Kodiak is located
near the eastern tip of Kodiak Island, south of Cook Inlet and the
Kenai Peninsula in the Gulf of Alaska. Kodiak Island, "the emerald
isle," is the largest island in Alaska, and is second only to Hawaii in
the United States. This island has been inhabited for the past
8,000 years. The first non-Native contacts were in 1763, by the Russian
Stephen Glotov, and in 1792 by Alexander Baranov, a Russian fur
trapper. Sea otter pelts were the primary incentive for Russian
exploration, and a settlement was established at Chiniak Bay, the site
of present-day Kodiak. At that time, there were over 6,500 Sugpiaqs
(Koniags) in the area and the Island was called "Kikhtak." It later was
known as "Kadiak," the Inuit word for island.
Kodiak was the first capital of Russian Alaska, and Russian
colonization had a devastating effect on the local Native population.
By the time Alaska became a U.S. Territory in 1867, the Koniag region
Eskimos had almost disappeared as a viable culture. Alutiiq
(Russian-Aleut) is the present-day Native language.
Sea otter fur harvesting was the major commercial enterprise,
and eventually led to the near extinction of the species. However, in
1882 a fish cannery opened at the Karluk spit. This sparked the
development of commercial fishing in the area.
|Two fisherman statues carry a
huge salmon in Kodiak.
The "Town of Kodiak" was incorporated in 1940. During the
Aleutian Campaign of World War II, the Navy and the Army built bases on
the Island. Fort Abercrombie was constructed in 1939, and later became
the first secret radar installation in Alaska. Development continued,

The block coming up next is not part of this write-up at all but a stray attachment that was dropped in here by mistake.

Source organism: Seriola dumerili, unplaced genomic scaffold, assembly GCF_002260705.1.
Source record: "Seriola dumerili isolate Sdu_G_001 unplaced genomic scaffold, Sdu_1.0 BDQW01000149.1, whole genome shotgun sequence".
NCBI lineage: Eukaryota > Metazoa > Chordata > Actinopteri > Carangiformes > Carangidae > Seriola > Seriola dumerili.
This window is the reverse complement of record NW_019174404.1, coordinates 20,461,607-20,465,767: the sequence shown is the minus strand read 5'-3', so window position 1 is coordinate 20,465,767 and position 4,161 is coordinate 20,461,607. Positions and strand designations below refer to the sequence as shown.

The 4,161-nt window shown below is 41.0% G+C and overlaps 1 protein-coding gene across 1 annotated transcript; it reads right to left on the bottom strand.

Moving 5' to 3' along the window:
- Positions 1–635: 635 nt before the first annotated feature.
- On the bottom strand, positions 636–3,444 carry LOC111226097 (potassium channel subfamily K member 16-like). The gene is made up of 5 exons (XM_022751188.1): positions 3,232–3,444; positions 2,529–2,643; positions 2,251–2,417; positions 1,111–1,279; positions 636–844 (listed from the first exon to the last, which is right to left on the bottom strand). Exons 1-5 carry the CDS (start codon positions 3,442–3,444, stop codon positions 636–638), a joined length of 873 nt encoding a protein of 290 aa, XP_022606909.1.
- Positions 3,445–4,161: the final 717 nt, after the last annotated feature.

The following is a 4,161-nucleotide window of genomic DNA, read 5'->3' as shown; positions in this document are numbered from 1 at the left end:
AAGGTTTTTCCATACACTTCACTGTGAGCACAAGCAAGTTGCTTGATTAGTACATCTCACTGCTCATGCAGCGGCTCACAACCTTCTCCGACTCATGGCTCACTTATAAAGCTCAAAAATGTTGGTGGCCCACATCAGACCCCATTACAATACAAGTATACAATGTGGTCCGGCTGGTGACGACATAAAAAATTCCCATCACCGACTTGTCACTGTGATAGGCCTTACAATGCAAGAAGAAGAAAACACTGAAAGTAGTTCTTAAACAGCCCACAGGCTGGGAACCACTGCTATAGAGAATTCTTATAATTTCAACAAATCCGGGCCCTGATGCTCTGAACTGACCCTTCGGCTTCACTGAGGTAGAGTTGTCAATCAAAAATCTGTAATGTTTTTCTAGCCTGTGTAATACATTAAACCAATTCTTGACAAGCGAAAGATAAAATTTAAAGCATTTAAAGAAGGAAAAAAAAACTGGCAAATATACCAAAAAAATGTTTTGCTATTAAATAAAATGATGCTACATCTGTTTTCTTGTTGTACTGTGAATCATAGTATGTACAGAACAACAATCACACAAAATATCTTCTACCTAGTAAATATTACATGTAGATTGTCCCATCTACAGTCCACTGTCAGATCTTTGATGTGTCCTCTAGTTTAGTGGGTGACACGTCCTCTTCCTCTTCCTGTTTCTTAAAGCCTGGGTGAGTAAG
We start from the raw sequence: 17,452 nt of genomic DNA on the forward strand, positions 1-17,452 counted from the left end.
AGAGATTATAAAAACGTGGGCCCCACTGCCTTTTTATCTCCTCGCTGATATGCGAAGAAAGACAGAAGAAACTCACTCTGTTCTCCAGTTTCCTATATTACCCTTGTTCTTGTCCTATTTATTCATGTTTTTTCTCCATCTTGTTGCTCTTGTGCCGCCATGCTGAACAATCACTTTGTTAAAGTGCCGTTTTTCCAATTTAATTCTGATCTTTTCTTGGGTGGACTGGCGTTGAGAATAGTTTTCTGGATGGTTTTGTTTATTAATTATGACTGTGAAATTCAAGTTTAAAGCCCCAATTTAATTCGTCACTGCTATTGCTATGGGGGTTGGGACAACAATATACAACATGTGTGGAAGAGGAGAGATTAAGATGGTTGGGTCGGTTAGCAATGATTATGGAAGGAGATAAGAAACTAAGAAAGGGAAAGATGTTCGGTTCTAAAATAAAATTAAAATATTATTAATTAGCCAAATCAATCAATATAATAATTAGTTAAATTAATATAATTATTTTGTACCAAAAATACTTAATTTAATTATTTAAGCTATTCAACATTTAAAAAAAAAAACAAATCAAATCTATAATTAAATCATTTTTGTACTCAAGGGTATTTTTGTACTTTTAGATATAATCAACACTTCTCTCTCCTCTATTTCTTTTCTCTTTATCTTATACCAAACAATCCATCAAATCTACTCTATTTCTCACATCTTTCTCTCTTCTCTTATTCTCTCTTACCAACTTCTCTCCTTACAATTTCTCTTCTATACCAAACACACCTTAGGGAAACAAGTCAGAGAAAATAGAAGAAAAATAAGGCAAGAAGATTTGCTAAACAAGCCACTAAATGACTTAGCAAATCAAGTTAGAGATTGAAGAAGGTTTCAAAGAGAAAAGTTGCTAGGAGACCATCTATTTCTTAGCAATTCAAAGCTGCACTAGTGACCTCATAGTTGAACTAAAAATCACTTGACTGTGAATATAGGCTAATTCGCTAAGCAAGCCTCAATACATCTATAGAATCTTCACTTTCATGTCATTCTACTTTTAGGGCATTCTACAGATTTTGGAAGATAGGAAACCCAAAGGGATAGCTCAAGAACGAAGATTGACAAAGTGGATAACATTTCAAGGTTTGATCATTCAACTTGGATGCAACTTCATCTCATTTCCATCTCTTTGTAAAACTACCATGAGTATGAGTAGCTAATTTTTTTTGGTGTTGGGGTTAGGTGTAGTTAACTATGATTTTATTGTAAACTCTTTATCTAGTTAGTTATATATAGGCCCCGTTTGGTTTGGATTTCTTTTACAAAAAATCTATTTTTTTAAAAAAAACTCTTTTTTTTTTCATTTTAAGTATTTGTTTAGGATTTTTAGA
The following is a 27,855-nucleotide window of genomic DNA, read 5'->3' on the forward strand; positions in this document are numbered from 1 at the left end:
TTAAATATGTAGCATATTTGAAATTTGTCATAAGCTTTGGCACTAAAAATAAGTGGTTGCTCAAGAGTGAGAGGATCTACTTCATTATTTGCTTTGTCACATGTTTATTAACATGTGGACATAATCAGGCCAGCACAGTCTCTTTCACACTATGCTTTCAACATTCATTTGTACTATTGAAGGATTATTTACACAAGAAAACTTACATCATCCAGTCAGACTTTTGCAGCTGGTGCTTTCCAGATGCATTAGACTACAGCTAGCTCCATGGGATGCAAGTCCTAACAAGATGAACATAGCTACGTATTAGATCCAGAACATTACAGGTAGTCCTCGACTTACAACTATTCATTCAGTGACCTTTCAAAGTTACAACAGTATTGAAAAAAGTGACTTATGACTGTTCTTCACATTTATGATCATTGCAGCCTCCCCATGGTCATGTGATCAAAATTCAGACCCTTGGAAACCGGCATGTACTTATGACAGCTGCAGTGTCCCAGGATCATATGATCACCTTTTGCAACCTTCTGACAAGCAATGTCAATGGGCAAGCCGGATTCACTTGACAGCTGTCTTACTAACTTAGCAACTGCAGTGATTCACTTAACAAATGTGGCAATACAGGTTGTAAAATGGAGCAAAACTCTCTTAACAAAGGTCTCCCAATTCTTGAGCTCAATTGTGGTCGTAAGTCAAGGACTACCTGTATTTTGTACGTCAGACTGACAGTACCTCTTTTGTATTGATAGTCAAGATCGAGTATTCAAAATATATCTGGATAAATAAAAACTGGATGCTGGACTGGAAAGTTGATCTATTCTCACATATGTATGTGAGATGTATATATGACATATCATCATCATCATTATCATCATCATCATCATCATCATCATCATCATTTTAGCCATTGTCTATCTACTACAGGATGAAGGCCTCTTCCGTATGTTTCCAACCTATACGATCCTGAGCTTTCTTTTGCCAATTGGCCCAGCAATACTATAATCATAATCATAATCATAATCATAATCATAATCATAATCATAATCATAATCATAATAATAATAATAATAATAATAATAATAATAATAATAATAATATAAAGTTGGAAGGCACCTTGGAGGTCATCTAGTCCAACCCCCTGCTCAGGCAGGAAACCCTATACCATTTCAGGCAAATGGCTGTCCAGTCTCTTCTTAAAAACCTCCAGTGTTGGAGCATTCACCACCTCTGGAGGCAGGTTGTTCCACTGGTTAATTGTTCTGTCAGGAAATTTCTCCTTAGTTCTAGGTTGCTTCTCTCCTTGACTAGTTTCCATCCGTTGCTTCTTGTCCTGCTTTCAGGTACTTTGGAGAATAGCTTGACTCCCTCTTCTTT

and the 1960s brought growth in commercial fisheries and fish
processing. The 1964 earthquake and subsequent tidal wave virtually
leveled downtown Kodiak. The fishing fleet, processing plant,
canneries, and 158 homes were destroyed - $30 million in damage. The
infrastructure was rebuilt, and by 1968, Kodiak had become the largest
fishing port in the United States, in terms of dollar value. The
Magnusson Act in 1976 extended the U.S. jurisdiction of marine
resources to 200 miles offshore, which reduced competition from the
foreign fleet, and over time, allowed Kodiak to develop a groundfish
federally recognized tribe is located in the community -- the Shoonaq'
Tribe of Kodiak; Kodiak Island Inter-Tribal Council (tribal
contractor). 13.1% of the population are Alaska Native or part Native.
The local culture surrounds commercial and subsistence fishing
activities. The Coast Guard comprises a significant portion of the
community, and there is a large seasonal population. Kodiak is
primarily non-Native, and the majority of the Native population are
Alutiiq. Filipinos are a large subculture in Kodiak due to their work
in the canneries. A Russian Orthodox Church seminary is based in
Kodiak, one of two existing seminaries in the U.S. The Shoonaq' Tribe
of Kodiak was federally recognized in January 2001.
is located in the Kodiak Recording District. The area encompasses
3.5 sq. miles of land and 1.4 sq. miles of water. The climate of
the Kodiak Islands has a strong marine influence. There is little or no
freezing weather, moderate precipitation, occasional high winds, and
frequent cloud cover and fog. Severe storms are common from December
through February. Annual rainfall is 67 inches, and snowfall averages
78 inches. January temperatures range from 14 to 46; July temperatures
vary from 39 to 76.
Chamber of Commerce - Kodiak Area Chamber of Commerce, P.O. Box 1485,
Kodiak, AK 99615, Phone 907-486-5557, E-mail:
City of Kodiak, 710 Mill Bay Road, Room 220, Kodiak, AK 99615, Phone
Corporation - Natives of Kodiak, Inc., 215 Mission Rd. #201, Kodiak, AK
99615, Phone 907-486-3606, E-mail:
Council - Shoonaq' Tribe of Kodiak, 713 E. Rezanof, No. B, Kodiak, AK
99615, Phone 907-486-3361
Council - Uganik Village Council, General Delivery, Uganik, AK 99697
- Kodiak Island Borough, 710 Mill Bay Road, Kodiak, AK 99615, Phone